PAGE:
A gripping historical thriller set in Inverness in the wake of the 1746 battle of Culloden from twice CWA award-winning author S. G. MacLean. Perfect for fans of C. J. Sansom and Andrew Taylor.
After Culloden, Iain MacGillivray was left for dead on Drumossie Moor. Wounded, his face brutally slashed, he survived only by pretending to be dead as the Redcoats patrolled the corpses of his Jacobite comrades.
Six years later, with the clan chiefs routed and the Highlands subsumed into the British state, Iain lives a quiet life, working as a bookseller in Inverness. One day, after helping several of his regular customers, he notices a stranger lurking in the upper gallery of his shop, poring over his collection. But the man refuses to say what he’s searching for and only leaves when Iain closes for the night.
The next morning Iain opens up shop and finds the stranger dead, his throat cut, and the murder weapon laid out in front of him – a sword with a white cockade on its hilt, the emblem of the Jacobites. With no sign of the killer, Iain wonders whether the stranger discovered what he was looking for – and whether he paid for it with his life. He soon finds himself embroiled in a web of deceit and a series of old scores to be settled in the ashes of war.
This vibrant tale of the residents of Inverness six years after the tragedy of the nearby Battle of Culloden, centres on former Jacobite, Iain MacGillivray, now running a popular bookshop. Hiding his scars behind his hair he endeavours to conduct a quiet life, after returning from exile in Virginia. Iain still lives with his grandmother Mairi Farqharson, one of the three Grande Dames who have been active in the cause of Bonnie Prince Charlie and the Stewart family for over 30 years, since his mother ran away, and his father escaped to France.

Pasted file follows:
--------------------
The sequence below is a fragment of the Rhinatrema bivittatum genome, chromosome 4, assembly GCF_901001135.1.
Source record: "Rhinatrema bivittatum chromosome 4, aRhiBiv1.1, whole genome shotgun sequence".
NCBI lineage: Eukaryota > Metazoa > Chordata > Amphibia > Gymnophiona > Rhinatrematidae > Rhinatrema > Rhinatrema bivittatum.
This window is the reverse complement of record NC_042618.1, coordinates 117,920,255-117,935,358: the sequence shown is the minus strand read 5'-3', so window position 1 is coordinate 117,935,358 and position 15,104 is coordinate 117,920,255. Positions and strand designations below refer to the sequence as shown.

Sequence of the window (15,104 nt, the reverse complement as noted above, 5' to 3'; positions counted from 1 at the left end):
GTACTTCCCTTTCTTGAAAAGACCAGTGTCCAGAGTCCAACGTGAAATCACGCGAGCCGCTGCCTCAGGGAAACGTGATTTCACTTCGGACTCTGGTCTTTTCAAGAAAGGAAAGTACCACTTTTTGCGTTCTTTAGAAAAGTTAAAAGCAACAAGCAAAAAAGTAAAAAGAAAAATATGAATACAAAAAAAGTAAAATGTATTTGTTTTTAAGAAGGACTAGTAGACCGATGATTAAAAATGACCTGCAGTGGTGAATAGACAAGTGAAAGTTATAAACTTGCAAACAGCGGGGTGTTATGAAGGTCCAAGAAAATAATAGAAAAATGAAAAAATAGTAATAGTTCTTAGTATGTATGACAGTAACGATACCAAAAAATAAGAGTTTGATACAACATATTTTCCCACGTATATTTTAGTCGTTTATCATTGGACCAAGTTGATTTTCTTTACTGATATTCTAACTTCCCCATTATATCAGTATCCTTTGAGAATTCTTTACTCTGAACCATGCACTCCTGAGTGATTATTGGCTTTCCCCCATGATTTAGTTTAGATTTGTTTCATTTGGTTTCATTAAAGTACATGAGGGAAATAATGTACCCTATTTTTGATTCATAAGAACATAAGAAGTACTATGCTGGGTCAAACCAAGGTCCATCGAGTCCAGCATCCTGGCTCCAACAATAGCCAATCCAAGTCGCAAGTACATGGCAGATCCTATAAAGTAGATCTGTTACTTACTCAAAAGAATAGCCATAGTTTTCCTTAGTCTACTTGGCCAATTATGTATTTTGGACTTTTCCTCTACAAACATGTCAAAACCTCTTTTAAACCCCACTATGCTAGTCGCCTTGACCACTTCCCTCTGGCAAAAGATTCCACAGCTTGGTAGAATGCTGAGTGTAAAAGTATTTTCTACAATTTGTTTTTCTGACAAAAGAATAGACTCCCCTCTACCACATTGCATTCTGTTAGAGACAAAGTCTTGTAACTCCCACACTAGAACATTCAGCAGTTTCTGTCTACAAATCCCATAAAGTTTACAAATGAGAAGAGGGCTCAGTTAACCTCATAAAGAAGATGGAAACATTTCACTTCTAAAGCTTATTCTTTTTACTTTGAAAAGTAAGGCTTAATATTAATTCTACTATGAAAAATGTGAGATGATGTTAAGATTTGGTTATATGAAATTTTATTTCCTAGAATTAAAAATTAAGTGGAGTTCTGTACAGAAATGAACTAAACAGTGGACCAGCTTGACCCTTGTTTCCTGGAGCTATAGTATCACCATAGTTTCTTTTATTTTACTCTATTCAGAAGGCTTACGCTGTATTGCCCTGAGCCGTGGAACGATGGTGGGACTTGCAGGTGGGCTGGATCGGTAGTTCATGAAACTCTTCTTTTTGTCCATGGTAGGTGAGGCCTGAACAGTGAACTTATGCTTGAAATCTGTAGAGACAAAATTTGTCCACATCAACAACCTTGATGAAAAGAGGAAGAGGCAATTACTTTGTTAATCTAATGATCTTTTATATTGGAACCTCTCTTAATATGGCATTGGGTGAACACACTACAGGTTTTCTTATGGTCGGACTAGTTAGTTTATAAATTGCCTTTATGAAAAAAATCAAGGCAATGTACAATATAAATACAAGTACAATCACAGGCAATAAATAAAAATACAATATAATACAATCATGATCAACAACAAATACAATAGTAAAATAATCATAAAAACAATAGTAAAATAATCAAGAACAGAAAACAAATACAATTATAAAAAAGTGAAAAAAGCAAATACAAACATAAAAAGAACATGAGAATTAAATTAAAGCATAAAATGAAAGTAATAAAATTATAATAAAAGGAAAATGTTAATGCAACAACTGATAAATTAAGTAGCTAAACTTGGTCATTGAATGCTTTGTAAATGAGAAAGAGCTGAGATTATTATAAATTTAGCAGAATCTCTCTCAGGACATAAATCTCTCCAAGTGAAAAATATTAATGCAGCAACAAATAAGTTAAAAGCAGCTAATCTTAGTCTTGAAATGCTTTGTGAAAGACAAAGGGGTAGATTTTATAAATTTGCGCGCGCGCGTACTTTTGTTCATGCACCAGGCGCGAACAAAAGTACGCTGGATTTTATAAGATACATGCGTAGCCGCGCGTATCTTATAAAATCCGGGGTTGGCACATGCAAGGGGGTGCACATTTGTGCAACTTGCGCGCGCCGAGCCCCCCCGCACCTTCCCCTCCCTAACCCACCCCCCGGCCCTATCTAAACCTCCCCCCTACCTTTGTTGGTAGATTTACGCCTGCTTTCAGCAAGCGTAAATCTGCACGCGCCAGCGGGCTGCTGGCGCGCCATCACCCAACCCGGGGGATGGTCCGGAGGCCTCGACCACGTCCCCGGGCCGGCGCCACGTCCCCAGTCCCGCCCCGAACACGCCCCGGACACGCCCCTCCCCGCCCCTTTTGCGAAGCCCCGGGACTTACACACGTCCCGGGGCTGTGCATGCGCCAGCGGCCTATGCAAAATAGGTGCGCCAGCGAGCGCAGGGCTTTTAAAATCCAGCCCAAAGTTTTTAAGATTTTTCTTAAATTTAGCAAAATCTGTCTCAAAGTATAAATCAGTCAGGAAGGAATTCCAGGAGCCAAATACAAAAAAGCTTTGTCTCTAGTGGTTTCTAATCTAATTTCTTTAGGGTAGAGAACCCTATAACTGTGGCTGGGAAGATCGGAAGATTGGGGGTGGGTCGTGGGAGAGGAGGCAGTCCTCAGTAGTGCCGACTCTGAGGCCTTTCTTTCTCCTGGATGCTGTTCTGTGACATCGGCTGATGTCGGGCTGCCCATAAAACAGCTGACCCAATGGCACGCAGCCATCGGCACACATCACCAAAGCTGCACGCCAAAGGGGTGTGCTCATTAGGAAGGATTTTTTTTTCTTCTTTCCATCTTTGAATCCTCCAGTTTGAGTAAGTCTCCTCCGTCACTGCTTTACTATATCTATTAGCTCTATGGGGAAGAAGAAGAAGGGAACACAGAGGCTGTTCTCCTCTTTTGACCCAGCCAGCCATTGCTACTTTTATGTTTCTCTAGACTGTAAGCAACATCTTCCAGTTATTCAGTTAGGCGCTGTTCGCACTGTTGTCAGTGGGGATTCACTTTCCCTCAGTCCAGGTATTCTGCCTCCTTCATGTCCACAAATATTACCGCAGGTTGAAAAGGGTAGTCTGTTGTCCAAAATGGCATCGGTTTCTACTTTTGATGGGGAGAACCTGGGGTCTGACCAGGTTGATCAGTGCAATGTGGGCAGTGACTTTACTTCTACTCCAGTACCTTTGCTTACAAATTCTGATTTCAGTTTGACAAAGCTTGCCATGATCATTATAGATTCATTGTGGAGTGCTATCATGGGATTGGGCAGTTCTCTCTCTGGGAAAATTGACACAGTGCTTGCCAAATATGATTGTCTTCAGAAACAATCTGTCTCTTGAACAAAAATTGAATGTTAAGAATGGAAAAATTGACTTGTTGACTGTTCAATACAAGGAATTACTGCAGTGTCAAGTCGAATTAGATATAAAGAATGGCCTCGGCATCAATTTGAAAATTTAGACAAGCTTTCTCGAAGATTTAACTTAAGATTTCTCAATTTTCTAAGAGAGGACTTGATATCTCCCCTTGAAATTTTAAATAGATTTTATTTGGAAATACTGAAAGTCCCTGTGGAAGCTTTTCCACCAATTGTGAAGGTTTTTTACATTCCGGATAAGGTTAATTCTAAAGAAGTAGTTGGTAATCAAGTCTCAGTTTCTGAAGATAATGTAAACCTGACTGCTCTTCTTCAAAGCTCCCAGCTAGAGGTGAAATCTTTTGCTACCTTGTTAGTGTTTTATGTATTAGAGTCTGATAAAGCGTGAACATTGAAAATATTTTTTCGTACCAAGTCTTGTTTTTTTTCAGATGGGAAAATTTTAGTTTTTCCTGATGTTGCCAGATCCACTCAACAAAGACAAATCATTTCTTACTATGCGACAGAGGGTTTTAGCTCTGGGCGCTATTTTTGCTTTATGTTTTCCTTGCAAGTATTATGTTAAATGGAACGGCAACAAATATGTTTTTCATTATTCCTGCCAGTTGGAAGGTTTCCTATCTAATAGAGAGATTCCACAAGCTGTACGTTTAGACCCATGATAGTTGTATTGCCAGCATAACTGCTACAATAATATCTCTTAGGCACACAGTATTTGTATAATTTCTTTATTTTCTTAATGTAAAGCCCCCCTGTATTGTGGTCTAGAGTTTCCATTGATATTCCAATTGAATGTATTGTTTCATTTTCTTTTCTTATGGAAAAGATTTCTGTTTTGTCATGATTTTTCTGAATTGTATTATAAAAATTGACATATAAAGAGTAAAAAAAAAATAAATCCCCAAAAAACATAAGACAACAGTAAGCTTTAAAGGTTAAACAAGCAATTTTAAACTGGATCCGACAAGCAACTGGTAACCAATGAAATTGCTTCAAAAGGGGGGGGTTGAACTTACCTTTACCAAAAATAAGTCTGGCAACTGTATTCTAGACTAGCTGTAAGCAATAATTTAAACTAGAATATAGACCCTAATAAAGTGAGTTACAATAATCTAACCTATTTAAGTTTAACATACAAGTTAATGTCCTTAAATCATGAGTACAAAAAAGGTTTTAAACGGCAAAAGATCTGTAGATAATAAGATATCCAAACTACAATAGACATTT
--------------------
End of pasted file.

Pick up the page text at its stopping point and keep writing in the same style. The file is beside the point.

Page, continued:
His peace is disturbed by a scruffy stranger searching through the books he had obtained from the house of “the Old Fox,” an executed Jacobite Lord. When this stranger is discovered murdered in the bookshop during the night, Iain is troubled to find the dirk bears a white cockade of the ’45 Rebellion. From then on, the story gains pace as Iain puts himself into danger seeking out a missing book which may name those of his contemporaries who are traitors to the cause.
There are several other engaging characters including Ishbel MacLeod, who had recently returned from indenture as a servant in America, accompanied by a charming rascal, young Tormod, a half-caste boy she cares for. Others in the town are a mixture of Hanoverian supporters of King George and former Jacobites. The presence of many English soldiers is unnerving, some like Major Thornlie, polite and correct in his manner and others like Captain Dunne violent and uncouth.
I enjoyed reading descriptions of the surrounding countryside, where I have family connections, and there is an increasing air of tension as old resentments surface and revenge is enacted. There are two questions to be answered. Who is the murderer, and can Iain find the other traitors first? Certainly, he realises he can no longer leave the past behind and he finally gains real understanding of his charismatic father, Hector.
There are several dour Scots among the townsfolk, but Iain’s true nature is revealed in his rebellious singing at the Assembly dance. Unsure whom he can trust with the help of true friends he is finally able to start living again. A superb novel, based on the uneasy situation in 1750s Scotland which I thoroughly enjoyed reading.
I was kindly given a copy of this book by the publisher which has not influenced my review.
The Bookseller of Inverness on Amazon UK
5 thoughts on “The Bookseller of Inverness by S. G. Maclean #BookReview”
Sounds excellent, will go look for it now, similarly I also have ancestors in that area.
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I loved her Alexander Seaton series, I’ll definitely pick this up!
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I haven’t read that series but I want to!
Sounds like a good read, Liz.
I was lucky enough to win the handsome hardback version from the publishers.